Sheriff saw Berenda coming
Photo courtesy of the Mariscotti Family Archives The Berenda Market in 1913.
When Fresno County Sheriff Leroy Dennis chose not to run for reelection in 1872, he decided to move to a little spot in the north end of the county where the Southern Pacific Railroad had just built a freight depot. Dennis was certain that a town would grow up around the depot, and he wanted to be there when the boom came. Little did he know that in 20 years, the little village he envisioned would one day be a major transportation link for the new county of Madera.
Prior to the coming of the railroad and Dennis’ arrival, there had been no towns on the Valley floor of what is now Madera County. When the tracks reached a nice level spot a few miles north of the Fresno River, on March 5, 1872, the railroad installed a 20,000-gallon wooden water tank for its steam locomotives, and behold, a town site was born. They named it Berendo, the Spanish name for antelope, because of the herds of the quadrupeds that loped across the countryside. Later, the name was changed from Berendo (male antelope) to Berenda (female antelope).
Just as he had planned, Dennis was there to get things going right from the start. The enterprising former sheriff played the leading role in the growth of Berenda. Sensing that the railroad would trigger the development of modern farm life, he prepared to provide the essential supplies and services that would be needed. Dennis built the first store and hotel in the area — they would serve as the basis for Berenda’s early beginnings.
As these needs were met, additional hotels, general stores, a blacksmith shop, a laundry, saloons, and finally a school were added. When the nearby mountains came alive with mining and lumber activity, Berenda soon felt the impact. Mail and passenger service had to be provided to the foothills and mountains, giving rise to horse stage operations between Berenda, Buchanan, and up into the higher country of Grub Gulch and Fresno Flats.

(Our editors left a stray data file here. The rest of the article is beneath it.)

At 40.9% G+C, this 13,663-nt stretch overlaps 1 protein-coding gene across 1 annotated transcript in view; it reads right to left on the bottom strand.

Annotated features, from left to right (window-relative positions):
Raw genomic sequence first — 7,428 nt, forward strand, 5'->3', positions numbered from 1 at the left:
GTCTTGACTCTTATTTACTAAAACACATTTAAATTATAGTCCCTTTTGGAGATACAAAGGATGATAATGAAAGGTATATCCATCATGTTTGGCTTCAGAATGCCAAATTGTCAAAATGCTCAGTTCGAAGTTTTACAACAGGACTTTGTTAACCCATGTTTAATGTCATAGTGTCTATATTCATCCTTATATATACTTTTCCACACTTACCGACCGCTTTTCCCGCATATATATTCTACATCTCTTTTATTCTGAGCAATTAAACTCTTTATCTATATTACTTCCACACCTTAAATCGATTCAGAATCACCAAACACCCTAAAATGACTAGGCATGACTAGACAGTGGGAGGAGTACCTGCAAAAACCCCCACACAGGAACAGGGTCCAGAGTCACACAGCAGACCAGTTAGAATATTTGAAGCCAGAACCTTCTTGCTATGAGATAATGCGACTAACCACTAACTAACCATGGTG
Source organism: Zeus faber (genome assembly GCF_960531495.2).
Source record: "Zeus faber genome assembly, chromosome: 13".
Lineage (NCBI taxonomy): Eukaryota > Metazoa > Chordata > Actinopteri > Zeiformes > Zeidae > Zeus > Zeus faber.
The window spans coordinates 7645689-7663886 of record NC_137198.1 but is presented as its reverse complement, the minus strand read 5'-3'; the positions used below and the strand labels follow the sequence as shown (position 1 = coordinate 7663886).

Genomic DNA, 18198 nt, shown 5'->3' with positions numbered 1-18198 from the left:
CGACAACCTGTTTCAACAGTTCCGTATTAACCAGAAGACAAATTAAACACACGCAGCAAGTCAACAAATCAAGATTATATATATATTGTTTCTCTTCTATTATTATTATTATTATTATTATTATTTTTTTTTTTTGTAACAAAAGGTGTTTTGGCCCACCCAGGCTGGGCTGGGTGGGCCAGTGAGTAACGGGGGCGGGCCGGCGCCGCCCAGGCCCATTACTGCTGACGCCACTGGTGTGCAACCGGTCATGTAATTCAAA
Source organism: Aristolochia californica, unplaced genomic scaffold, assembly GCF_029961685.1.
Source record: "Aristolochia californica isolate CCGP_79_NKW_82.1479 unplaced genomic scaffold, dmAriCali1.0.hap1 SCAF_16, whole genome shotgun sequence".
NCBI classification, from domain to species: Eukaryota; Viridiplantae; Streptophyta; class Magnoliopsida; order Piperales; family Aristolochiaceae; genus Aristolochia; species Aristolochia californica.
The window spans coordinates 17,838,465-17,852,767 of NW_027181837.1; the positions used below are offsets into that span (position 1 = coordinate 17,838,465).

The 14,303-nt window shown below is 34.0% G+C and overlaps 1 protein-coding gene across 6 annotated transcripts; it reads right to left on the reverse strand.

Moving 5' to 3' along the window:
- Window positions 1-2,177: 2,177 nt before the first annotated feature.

Within a short time, people were coming to Berenda to travel to the mines and lumber mills to work. All the while, the mercantile establishments on the valley floor continued to prosper.
As the village continued to thrive, people came from miles around, driving their horses and buggies to Berenda’s lively “warehouse dances.” They spent the night in one of the three hotels built prior to 1900, and were pampered by the town’s laundress who washed clothes at the rear of the Vignolo Hotel and answered to the nickname of “Snowball.”
In the 1880s the Yosemite Stage and Turnpike Company persuaded the railroad to attempt to build a branch line from Berenda to Raymond. This line was completed on May 14, 1886, and Berenda received another thrust of growth. The railroad bed of these tracks can still be seen near the Daulton Ranch and at many other sites at the higher elevations.
The town had a brief moment of notoriety in 1903, when President Theodore Roosevelt took the train from Berenda to Raymond on his way to Yosemite, but it then began to die as travelers took alternative routes.
Berenda was hard-hit in 1907, when all of the Yosemite traffic was lost to the Yosemite Valley Railroad that was constructed from Merced to El Portal, and the farming interest began conducting business in Madera. To make matters worse, the price of copper dropped, and miners stopped bringing their ore to the Berenda depot for shipment.
On Aug. 31, 1935, the Berenda post office was closed, and for all practical purposes, the town died. The track from Daulton to Raymond was abandoned in 1942, and the 10-mile track between Berenda and Daulton was abandoned in 1956.
All of the buildings on the west side of the railroad tracks, except the schoolhouse, were moved to the east side to make way for the construction of the Golden State Highway (99) in 1914. The Southern Pacific’s tank was dismantled in 1958, due to the discontinued use of steam locomotives, and Berenda School was moved further to the west when Highway 99 became four lanes in the 1940s. The Berenda passenger and freight depot had been dismantled in August 1940. The schoolhouse is Berenda’s only surviving building.
The rabbit drives, along with the geese, coyote, and antelope hunts which were popular diversions in Berenda, faded away with the town, but the pieces of Berenda’s past live on in the memories of the old and imaginations of the young. If you really want to find out about Old Berenda, visit the Vineyard Restaurant in Madera. Chris Mariscotti can tell you a lot.